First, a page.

Two Wheels Good

Monday, January 23, 2012

I've been cycling regularly in London for a bit more than six months now.  I've had one bike stolen, landed on the pavement three times, sailed over the front fender of one exceptionally dense motorist, taken four hours of cycle safety training, learned how to repair a flat tire and survived one or two near misses.  So though six months is not a long time, I feel that I might have a thing or two to say on the subject of cycling in central London, which can sometimes feel like a bit of a battle.

Pam and the bike
Girded for battle, with game face on and trusty, heavy, war horse of a bike.
I'm not by nature a "bicycle person".  Cycling is not a hobby for me like it is for those with gear ratios in their heads and ultra-light frames and those brightly coloured skintight shirts with the big pockets on the back.  For me, cycling is a means to and end.  It gets me to and from work while simultaneously forcing me into a bit of exercise and saving me money on transport costs (which are not inconsiderable, especially after the TFL's annual New Year's gift of general fare increases across the board.  A one week tube pass for zones one and two now costs £29.20 which is up about £4 since I arrived a year and a half ago.  Those costs add up very very quickly.)

London has made a bit of an effort to make the roads safer for cyclists.  For instance, bikes are allowed to travel in bus lanes (along with motorcycles and scooters).  This usually gets you out of the main flow of traffic, but does mean you often end up leapfrogging buses as they stop to pick up passengers and then overtake on the way to their next stop.  This also means you end up sucking up a lot of doubledecker bus fumes.  Still, I'm happier in a bus lane.  Also, many intersections have marked areas in front of the stop line where cyclists can wait for the green light ahead of the vehicle traffic.

A cycle stop zone, thoughtfully NOT occupied by that bus.

However, the most visible cycle-friendly things in the city are Transport For London's series of "cycle superhighways".  These are planned cycle routes that link outer suburbs of London to the centre by marking out a wide strip of pavement as a planned cycle path.  Often they run on a less trafficked streets parallel to a main road, thus getting cyclists out of the heavier flow of traffic.  Sometimes they do run along the main road, but claw back a bit of the roadway on the left as a bikes-only zone. The pavement on the routes is coloured bright blue and marked with bicycle icons and the route number.

Part of Cycle Superhighway 3, on my route to and from work.  The scheme is sponsored by Barclay's Bank, whose corporate colours are... light blue and white.  The TFL claims that the colour was decided before sponsorship was secured.  Suuuuuuure.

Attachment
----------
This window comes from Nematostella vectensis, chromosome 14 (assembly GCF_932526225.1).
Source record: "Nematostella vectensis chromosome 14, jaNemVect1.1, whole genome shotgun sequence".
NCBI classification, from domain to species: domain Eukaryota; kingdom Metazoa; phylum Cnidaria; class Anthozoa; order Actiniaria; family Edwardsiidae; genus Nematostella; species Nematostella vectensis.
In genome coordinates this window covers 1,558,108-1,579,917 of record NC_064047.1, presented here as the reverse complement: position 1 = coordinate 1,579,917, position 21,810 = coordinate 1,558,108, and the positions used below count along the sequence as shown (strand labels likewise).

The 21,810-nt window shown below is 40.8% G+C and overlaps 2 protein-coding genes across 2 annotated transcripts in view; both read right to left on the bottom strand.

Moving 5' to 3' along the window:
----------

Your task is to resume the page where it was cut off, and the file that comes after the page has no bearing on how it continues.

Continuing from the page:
I'm generally in favour of the blue routes, and definitely feel more secure when I'm on the blue than when I'm on an unmarked road.  However, these cycle superhighways are not a cure-all.  There is an infamous route (CS2) that travels up to the busy Bow Roundabout, very near my office.  Two cyclists died in that intersection in the space of two weeks this fall, in part because the blue zone extends up to the roundabout and then simply stops, forcing riders to negotiate the hardest part of the route unprotected.  Thankfully, there is now talk of changing the layout and traffic light timing of that roundabout in particular, and they're said to be examining a lot of other dangerous intersections as well.  In all, sixteen cyclists were killed in London in 2011.  Then again, Wikipedia estimates there are more than 500,000 cycle journeys per day in the city, so that's 16 fatalities in more than 182 million journeys.  However, you still really need to be on your toes out there.

These signs get put up after, well, after fatal collisions, which usually involve either pedestrians or cyclists.  This sign was at an intersection I pass through on the way home.  It's a pretty innocuous junction, but I have to turn right there so I always dismount and cross as a pedestrian.  

Like I said, you need to be on your toes.  To that end, I decided it would be smart to take a proper cycle safety training course, and found a link to an outfit called Cycle Training UK.  They offer basic and intermediate cycle safety training, much of which is subsidised by different boroughs in London.  Luckily, my home borough of Lambeth is super keen to get people on bikes and so provide lots of funding for people who live or work in Lambeth to take these lessons.  I ended up getting two individual, one-on-one training sessions, each two hours long, for the grand sum of £8.00.  (That is not a typo.  EIGHT POUNDS. Two pounds per hour for one on one instruction.  Unbelievable.)  And, having taken that training I'm now also eligible to do a full day course on basic bike maintenance for another eight quid.  Thank you Lambeth.

The first two hour session started slowly, and was not aided by the fact that it was a chilly, windy, grey Sunday morning.  I met my instructor, Patrick, in a quiet park of Brockwell Park, very near the house.  He was a nice enough guy, and had proper clip-in pedals and everything.  He even spent the first ten minutes of the lesson adjusting my brakes, pumping up my tires and oiling my bike chain.  No extra charge for that either...  Then we did a bit of very basic stuff - changing gears and shoulder checking and emergency stops and such.  All fairly basic.